The New #1 Reason for Divorce, and How to Save Your Marriage

“Keep the Sparks Alive” Series

Since 2003, infidelity was reported as the most common reason for divorce in the United Kingdom. Now, a new reason has taken the lead in that country: falling out of love. I wouldn’t be surprised if data was similar in the United States.

According to The Christian Institute, more than 100 family lawyers were polled, revealing 25% of divorces were attributed to extramarital affairs, with 27% saying the couples had “fallen out of love” or “grew apart.”

The great news is that “falling out of love” is a preventable cause of divorce. Ask yourself if you’re doing the following 5 preventive maintenance actions.

  1. Are you spending quality time together each day (even 15-20 minutes) without TV, cell phones, computers or kids racing around?
  2. Are you sharing your needs, desires and goals?
  3. Are you actively helping your spouse meet his/her needs, desires and goals?
  4. Are you enjoying regular intimacy?
  5. Are you giving your love and attention and trying to be the best spouse you can be? Don’t wait for your spouse to start the cycle of loving actions; go first.

Couples tend to drift apart unless they take action to keep that drift from occurring. Make your marriage a priority—above job, children’s activities, housework, volunteer projects, etc.

Often, when couples feel as if they have fallen out of love, it just means they are not feeling that intense passion they did when they first got together. This is a natural hormonal process. But marriages are often revived, and loving feelings often follow loving actions. Avoid putting your relationship on life support. Keep the romance burning with time, attention and concern for one another.

Which of the 5 preventive maintenance steps does your marriage need more of?

LINKS:
Interesting debate on this CBS news clip on whether spouses should be legally required to provide sex to their partners as happened to one man in France who was sued by his wife.

Photo by photostock courtesy of freestockphotos.com.

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15 responses to “The New #1 Reason for Divorce, and How to Save Your Marriage

  1. Pingback: Happy Hour | The Romantic Vineyard

  2. I’ve always had a problem with the “affairs cause the majority of divorces” because affairs are usually a symptom of the real cause of the divorce. While there may be rare exceptions, people in solid. loving marriages don’t have affairs. People who have affairs has on some level decided their marriage is over, or at least has gotten to the place where it’s not a big deal if they kill it.

    “Falling out of love” on the other hand is huge.

    • So it’s their decision to put their effort into an affair instead of connecting with their spouse. Whether you call it the affair, or their decision to have the affair instead of connecting with their spouse, the result is the same. You end up with a broken marriage.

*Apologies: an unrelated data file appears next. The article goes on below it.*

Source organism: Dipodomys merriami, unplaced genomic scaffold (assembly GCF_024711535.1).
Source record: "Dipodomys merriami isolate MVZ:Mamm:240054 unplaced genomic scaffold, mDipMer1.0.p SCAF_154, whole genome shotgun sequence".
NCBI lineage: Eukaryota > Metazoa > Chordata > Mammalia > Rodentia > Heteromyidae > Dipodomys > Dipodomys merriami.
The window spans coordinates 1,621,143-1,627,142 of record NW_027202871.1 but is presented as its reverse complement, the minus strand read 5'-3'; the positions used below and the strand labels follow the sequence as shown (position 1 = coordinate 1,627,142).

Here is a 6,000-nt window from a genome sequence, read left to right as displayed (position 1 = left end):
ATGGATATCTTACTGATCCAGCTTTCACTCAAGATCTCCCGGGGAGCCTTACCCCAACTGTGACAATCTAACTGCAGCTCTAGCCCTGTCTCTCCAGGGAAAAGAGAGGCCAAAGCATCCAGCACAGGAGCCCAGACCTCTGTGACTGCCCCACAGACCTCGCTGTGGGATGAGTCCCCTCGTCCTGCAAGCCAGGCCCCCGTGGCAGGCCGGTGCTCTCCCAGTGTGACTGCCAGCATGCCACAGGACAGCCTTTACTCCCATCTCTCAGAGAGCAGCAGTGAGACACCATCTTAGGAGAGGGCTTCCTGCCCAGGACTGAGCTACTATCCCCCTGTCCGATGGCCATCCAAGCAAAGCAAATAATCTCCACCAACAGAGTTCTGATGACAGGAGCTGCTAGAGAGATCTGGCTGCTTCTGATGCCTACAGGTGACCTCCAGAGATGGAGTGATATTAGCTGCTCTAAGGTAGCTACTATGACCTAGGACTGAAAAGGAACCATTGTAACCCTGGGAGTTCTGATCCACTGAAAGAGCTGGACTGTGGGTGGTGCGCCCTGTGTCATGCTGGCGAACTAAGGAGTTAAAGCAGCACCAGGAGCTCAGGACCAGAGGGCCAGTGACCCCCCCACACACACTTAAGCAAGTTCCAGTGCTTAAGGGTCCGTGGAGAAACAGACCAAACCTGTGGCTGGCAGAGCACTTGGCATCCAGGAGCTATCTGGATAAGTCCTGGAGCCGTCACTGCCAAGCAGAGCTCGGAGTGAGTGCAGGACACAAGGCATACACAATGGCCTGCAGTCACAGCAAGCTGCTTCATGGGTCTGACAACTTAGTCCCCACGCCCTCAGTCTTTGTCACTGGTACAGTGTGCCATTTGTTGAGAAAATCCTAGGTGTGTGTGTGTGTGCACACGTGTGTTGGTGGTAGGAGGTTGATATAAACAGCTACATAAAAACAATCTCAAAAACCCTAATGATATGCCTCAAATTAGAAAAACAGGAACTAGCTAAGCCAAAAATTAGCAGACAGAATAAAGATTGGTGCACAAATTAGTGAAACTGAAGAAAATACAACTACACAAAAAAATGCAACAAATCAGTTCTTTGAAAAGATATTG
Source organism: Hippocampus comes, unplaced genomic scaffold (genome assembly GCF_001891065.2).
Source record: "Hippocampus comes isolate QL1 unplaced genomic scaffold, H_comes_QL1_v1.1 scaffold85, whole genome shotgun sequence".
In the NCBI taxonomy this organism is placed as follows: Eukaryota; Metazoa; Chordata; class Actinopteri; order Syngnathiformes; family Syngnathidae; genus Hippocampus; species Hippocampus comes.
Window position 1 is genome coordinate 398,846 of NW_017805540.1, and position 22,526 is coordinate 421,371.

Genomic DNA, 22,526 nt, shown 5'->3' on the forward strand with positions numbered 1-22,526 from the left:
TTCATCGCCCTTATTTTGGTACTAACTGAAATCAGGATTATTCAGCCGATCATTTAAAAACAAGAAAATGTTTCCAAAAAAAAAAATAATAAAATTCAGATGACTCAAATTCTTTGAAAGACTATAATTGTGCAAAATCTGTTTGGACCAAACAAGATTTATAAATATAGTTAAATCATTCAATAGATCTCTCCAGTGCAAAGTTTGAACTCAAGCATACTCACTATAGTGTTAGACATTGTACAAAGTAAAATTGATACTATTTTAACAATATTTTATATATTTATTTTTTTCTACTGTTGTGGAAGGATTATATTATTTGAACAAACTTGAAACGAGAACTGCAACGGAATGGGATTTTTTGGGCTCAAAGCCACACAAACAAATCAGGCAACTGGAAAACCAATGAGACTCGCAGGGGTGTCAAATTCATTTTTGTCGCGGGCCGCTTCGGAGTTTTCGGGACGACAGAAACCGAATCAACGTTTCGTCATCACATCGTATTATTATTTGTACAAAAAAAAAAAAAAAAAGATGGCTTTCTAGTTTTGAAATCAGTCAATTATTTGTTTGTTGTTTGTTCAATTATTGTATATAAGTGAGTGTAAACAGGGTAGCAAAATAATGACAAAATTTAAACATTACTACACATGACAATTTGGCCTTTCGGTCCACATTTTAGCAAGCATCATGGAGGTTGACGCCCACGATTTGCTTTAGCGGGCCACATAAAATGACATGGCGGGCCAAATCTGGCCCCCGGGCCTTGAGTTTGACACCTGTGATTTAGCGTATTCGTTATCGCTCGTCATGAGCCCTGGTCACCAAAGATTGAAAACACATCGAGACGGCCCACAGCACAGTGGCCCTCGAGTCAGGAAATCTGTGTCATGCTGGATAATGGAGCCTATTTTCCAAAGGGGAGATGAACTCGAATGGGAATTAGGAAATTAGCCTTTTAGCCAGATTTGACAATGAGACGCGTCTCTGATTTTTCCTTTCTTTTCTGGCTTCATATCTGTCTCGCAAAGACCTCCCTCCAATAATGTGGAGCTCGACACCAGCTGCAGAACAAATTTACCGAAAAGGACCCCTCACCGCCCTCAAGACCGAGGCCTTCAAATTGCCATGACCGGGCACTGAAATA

3. Falling out of love in marriages has, in most cases, been the reason for one of the spouses. Even if you have tried to do all five, and more, there are times when the other spouse just doesn’t relate anymore. He/she’s either tired or fed-up, or has fond someone totally new whose traits probably bring him/her back to the youthful, carefree years.

    Marriage is a lifelong contract, a devotion, a new beginning, a chance to be reborn, a motherhood/fatherhood life, and a once-in-a-lifetime moment. To divorce and do it all over again only means starting from scratch at an age or point in life where you should already be on your way up, giving up on your spouse, your kids and, most importantly, yourself, and just totally being ignorant of others and just choosing yourself all the time (again).

    Divorce because of other things like being a battered spouse is something one should probably do. Divorce simply because you’ve fallen out of love is always something to reconsider a thousand times, or more, before jumping the gun.

  4. “5.Are you giving your love and attention and trying to be the best spouse you can be? Don’t wait for your spouse to start the cycle of loving actions; go first.”
    This is so true and yet many times we are advised that when one spouse “falls out of love”, the other spouse should give them space, be distant when they are distant, not pursue. It’s a balancing act; stay available emotionally and physically, and perform loving actions but give them space and take care of yourself.
    Who knew it would be so difficult…?

  5. Well I agree with most of what is written here I would disagree with the number one reason for couples to divorce. In my experience it is the lack of conflict resolution skills that kills marriages. Sadly this is not taught by traditional marriage counselors and that is one of many reasons that tradtional marriage counselors have such an abysmal failure rate.

    Blessings on you and yours
    John

  6. Lori,
    I could use more of your number one Maintenance Action. It just takes a little effort and focus. We love our time together, but it is easy to lose it in all the craziness of work and kids and life……